Don’t Miss The Point of Xmas

 And suddenly there was with the angel a multitude of the heavenly host praising God and saying,“Glory to God in the highest and on earth peace among those with whom he is pleased!”

Sdon't miss the point of Christmasince Adam and Eve, men and women had been longing for the arrival of the snake crusher. They had been yearning for a deliverer to rescue them from evil. Noah wasn’t able to did it. After the flood, he got drunk and embarrassed his whole family. One of his sons even got cursed because of Noah’s foolishness. Abraham couldn’t do it either, trusting lies and human ingenuity. Moses got mad and smashed the rock. Samson chased pretty girls. David was a murderer. All of the rescuers that God had sent to deliver his people ultimately failed. They had failed to give God’s people rest and peace. And when we come to Luke 2, the people of Israel don’t even have their own ruler. They are under the thumb of the Romans. Instead of liberty, they are captives, political slaves if you will. They needed a deliverer, a savior. And not just from Rome, but from their own hearts. For as Romans 6 says “the wages of sin is death.” This is setting of Christmas is story.  It is one of shattered hopes and never ending waiting.

And then boom, the door opens; the skies literally explode with the glory of God. His angels come with the message, “A Savior, who is Christ the Lord has been born.” The one who will crush the power of the serpent, the one who will liberate all his children from sin, the one who will restore peace has arrived. He bursts into the human story. He left the glories of heaven to come into the world as a little, lowly, baby. He fully identified with us in our sorrow, so that he could perfectly deliver us through his death on the cross. The Lord has come. Our savior has arrived.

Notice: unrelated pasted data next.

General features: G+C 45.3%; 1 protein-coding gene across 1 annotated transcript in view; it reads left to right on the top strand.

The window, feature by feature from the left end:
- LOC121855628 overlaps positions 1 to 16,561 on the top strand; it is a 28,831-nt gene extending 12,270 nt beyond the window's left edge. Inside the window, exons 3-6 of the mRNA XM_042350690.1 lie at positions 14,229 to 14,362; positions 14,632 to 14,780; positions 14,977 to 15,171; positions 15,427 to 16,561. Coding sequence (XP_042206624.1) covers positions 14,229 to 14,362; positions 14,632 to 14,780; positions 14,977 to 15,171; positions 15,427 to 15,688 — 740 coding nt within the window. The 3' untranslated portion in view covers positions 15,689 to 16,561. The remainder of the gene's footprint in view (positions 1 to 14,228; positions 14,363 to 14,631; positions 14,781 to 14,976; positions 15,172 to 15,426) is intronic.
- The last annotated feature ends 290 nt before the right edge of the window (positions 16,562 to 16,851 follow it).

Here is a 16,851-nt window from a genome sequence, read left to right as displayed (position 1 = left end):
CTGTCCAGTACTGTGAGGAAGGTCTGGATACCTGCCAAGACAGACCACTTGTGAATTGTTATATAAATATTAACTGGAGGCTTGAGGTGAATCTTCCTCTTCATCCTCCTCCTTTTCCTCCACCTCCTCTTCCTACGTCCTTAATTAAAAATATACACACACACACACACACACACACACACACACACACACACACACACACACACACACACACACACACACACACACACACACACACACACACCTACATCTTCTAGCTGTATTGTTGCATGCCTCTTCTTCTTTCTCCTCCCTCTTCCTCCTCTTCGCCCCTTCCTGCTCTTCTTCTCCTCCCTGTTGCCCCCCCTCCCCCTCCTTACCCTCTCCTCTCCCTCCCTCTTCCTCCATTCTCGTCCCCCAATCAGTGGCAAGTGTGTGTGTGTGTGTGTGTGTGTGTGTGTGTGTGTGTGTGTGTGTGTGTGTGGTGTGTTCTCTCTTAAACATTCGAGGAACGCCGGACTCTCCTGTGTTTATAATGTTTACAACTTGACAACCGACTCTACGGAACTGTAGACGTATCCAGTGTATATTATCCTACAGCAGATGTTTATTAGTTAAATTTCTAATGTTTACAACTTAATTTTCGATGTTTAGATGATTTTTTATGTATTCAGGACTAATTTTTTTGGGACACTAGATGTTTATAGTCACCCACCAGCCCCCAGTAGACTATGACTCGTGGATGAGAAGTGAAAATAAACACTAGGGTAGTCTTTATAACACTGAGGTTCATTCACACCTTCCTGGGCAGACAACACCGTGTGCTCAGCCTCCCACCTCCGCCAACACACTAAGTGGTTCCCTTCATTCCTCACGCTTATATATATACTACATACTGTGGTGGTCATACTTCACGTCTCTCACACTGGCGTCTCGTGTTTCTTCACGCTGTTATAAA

Jesus. He is the point of Christmas. If we make Christmas about presents, about family, or about little elves and Santa, we miss the whole point of the holiday. We miss God.

 Jesus didn’t come so that we could have a nice holiday. He didn’t come to give of us earthly happiness. He came to give us peace with God. He came to be the perfect deliverer. He came so that we might be holy. Don’t forget about Jesus. Make time to tell your kids the Christmas story. Make time to worship the incarnate savior, the word become flesh. Don’t miss the point of Christmas! 

Christ the Lord is born today
He came from heaven’s throne
God is born a man today
To bring His children home
To bring His children home

It’s Hard to Keep Christ in Christmas

CHrist in Christmas BLogI spent many a Christmas morning squirming in my seat as my Dad read the Christmas story. Jesus was good and all but the gifts were right there across the way under the tree. Happiness was so close but still we had to wait. A few minutes later, the candles were lit, the songs were sung, and we were off to open presents.

Keeping a Christ centered focus is hard even at Christmas. We have to overcome our faulty perceptions of the world. We all long for heroes atop tall steeds, charging across the battlefield. We fawn over movie stars who earn millions on the Big Screen via the good looks and handsome charm. And we appeal to  credentialed Ph.D.’s for advice and counsel. We naturally want to follow the powerful, beautiful, and intelligent.

 Christ comes wrapped clothes and laid in a manger. He appeared lowly. He wasn’t even allowed in the inn. He humbled himself. And now he calls us to die to self and to put the needs of others before our own. We find this strange. We naturally reject the message of the nativity that calls us worship Christ. We love ourselves. We want the gifts of God that will magnify us and our ego.